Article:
of the great tragedies of the past year is the failure of our national
leaders to take care of old business that should have been addressed
a half-century ago - health care for all.
doesn’t matter that the politicians are of one stripe or another.
They didn’t do the job and the people and the nation will suffer
The general health of a people
is a national security issue and our national health doesn’t measure
up to that of other so-called developed countries. It doesn’t even
measure up to some “developing” countries or what used to be called
the Third World.
There has been speculation that,
if there were not a health-care-for-all program, beginning with
the inauguration of Barack Obama as president, there might not be
one for another generation or two. After all, when he was a mere
senator, President Obama expressed strong support for universal
health care. He thought single-payer universal health care was a
Then he was inaugurated and
began to see who runs the country and all of its various parts.
He began to see the wisdom of further pursuing our military adventures
in the Middle East, even after he had said that we would leave Iraq
(in due time), close Guantanamo prison in Cuba, and change the way
we approach foreign policy.
What he didn’t say was that
we would leave Afghanistan. In fact, he said during the campaign
that he would put more troops into that impoverished and benighted
country, one with very little in the way of a tradition of central
There is little that is reported
about the actual numbers of American troops and mercenaries in Iraq
There has been little reduction in either country, even with the
30,000 troops moved from Iraq
has a reported 750 bases of varying size throughout the world, which
makes it one of the biggest and most powerful empires the world
has ever known.
All of that costs money and
empires have a way of extracting that money from its own citizens
because, often, the people of the countries conquered don’t have
the financial wherewithal to pay taxes. What they pay with is their
natural resources and they don’t much benefit from their exploitation.
Just have a look at the condition of the people of Iraq
and their efforts to regain some semblance of a normal life, such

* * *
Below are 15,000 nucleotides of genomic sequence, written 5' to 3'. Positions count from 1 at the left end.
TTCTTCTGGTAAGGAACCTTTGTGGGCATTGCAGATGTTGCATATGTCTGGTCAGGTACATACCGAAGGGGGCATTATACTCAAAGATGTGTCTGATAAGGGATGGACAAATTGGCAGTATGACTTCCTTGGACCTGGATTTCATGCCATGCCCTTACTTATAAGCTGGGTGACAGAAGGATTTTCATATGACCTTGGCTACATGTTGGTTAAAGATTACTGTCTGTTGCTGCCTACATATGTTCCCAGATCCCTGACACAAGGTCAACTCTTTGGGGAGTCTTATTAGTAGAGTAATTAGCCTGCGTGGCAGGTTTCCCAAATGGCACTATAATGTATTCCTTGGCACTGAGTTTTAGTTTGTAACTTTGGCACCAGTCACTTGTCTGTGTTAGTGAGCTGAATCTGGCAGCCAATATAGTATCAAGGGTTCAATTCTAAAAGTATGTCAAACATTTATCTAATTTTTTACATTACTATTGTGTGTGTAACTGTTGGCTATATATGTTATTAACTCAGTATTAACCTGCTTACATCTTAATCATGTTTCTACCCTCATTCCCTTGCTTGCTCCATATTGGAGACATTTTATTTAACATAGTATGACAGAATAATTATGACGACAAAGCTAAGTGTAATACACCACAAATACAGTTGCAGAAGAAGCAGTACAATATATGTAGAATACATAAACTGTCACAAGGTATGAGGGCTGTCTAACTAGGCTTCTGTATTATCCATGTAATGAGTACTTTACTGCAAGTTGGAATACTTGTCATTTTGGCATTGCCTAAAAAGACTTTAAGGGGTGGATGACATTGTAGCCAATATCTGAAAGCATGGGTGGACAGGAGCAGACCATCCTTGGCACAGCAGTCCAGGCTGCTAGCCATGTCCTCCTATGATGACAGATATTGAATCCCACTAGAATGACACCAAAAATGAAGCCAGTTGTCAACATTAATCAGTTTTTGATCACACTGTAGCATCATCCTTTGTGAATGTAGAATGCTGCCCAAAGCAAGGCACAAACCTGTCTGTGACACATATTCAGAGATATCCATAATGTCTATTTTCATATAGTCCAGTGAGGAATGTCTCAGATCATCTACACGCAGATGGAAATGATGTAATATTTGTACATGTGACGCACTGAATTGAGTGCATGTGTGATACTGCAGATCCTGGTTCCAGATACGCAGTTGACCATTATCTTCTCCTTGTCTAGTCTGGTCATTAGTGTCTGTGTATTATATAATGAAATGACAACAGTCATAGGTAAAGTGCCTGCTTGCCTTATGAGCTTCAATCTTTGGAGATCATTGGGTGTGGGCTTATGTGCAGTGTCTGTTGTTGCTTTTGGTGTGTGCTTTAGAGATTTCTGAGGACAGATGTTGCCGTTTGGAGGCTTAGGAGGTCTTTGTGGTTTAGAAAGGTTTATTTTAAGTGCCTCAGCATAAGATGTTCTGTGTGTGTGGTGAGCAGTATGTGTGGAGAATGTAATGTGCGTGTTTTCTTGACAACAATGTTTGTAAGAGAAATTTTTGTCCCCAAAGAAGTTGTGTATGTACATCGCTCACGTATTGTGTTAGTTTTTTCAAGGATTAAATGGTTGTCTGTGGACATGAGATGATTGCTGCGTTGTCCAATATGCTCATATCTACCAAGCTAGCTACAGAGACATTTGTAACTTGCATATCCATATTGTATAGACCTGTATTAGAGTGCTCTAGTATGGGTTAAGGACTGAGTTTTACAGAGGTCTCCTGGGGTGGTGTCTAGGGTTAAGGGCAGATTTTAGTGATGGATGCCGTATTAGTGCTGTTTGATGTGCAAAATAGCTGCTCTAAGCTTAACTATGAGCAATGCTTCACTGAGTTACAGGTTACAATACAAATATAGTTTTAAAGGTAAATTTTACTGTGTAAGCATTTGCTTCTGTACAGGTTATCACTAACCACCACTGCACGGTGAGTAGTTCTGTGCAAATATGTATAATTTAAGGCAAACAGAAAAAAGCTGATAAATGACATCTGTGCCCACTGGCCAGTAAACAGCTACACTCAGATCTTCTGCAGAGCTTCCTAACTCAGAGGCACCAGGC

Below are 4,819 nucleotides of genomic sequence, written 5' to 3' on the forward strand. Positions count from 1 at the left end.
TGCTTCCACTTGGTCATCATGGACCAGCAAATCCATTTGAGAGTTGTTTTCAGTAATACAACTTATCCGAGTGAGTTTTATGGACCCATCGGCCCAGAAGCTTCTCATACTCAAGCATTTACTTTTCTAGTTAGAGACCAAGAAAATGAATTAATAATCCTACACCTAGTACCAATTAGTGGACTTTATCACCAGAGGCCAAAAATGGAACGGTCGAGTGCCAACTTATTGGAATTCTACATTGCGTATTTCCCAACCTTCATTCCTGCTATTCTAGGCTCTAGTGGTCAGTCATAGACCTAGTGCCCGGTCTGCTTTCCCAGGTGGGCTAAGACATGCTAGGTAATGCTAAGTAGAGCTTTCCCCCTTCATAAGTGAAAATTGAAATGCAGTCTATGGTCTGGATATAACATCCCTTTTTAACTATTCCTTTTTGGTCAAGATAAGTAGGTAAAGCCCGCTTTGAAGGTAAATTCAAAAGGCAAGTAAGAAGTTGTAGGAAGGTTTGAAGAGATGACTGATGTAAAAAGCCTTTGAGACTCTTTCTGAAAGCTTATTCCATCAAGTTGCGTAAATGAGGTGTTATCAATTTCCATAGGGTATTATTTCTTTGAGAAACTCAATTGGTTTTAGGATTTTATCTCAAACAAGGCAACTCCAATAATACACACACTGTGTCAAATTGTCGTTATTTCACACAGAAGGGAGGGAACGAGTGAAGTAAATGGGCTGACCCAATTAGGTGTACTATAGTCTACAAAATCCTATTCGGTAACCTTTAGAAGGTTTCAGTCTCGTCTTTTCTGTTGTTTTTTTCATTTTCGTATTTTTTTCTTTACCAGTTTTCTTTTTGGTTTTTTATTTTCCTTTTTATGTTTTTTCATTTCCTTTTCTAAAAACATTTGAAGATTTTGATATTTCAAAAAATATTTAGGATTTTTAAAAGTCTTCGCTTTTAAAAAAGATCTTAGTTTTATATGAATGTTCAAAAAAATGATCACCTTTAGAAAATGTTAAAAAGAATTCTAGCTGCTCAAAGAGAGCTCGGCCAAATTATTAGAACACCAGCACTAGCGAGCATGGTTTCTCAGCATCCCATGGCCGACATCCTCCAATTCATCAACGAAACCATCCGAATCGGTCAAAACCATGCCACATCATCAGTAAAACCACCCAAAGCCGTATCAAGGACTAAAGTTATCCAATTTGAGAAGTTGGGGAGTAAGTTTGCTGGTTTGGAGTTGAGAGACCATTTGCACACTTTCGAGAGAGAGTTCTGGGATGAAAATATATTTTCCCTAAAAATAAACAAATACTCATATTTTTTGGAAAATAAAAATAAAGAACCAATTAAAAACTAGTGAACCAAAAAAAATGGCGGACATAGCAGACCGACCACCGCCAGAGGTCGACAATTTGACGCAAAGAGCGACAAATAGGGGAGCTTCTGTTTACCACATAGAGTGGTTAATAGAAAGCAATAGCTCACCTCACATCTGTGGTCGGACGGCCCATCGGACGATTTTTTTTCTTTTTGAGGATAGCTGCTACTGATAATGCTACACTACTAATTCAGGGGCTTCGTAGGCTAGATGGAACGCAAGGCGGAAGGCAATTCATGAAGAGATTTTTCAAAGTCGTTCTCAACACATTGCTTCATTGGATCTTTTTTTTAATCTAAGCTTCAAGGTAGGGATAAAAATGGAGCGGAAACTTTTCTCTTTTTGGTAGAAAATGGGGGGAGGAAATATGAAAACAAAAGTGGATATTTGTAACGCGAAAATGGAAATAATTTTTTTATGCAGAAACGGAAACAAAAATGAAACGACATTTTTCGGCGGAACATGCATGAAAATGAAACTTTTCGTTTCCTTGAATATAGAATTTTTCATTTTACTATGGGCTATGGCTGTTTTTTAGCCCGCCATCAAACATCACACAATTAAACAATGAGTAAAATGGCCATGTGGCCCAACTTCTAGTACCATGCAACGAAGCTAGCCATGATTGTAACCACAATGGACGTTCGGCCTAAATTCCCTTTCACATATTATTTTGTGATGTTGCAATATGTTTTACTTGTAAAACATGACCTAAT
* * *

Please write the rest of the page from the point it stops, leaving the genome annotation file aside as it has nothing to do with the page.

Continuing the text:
as having water and electricity for more than a few hours a day.
According to the Census Bureau,
last September, about 39.8 million Americans were living in poverty,
up from 37.3 million in 2007. The prediction was that the poverty
rate would increase in 2010 and that the unemployment rate would
stay high, despite claims that the country is coming out of the
Great Recession. Poverty is defined by the U.S. government as a family
of four having an annual income of $22,025, for a family of three,
$17, 163, and a family of two, an income of $14,051.
Anyone trying to raise a family
on any paycheck knows how difficult it is to make ends meet and
to eat a few times a day. At the poverty end of the pay scale, three
meals a day is out of the question. With continued job losses and
downsizing of businesses, with continued shipping of production
out of the country, the prospect of a full recovery is bleak. A
full recovery would include a job for anyone who wants one. And
those jobs would have to be well-paying.
Right now, there are six job-seekers
for every job opening and it looks as if it will stay that way for
some time. The ripple effect is, and will be, profound. Schools
are cutting teachers, kids have bigger classes, the “frills” such
as art, music, and sports are being cut. Some schools are closing
and considering mergers.
The effects on local communities
are just as profound and public services will be affected: road
and street maintenance, water systems, sewage treatment, public
health services. State and local governments are in or are nearing
bankruptcy. Citizens are reaching the end of their capacity to pay
We’re reaching a time in which
the military-industrial complex will have drained just about as
much as it can, while leaving a whisper of life in the country.
President Eisenhower warned of the growing power of the military
machine in his farewell speech to the people in 1961.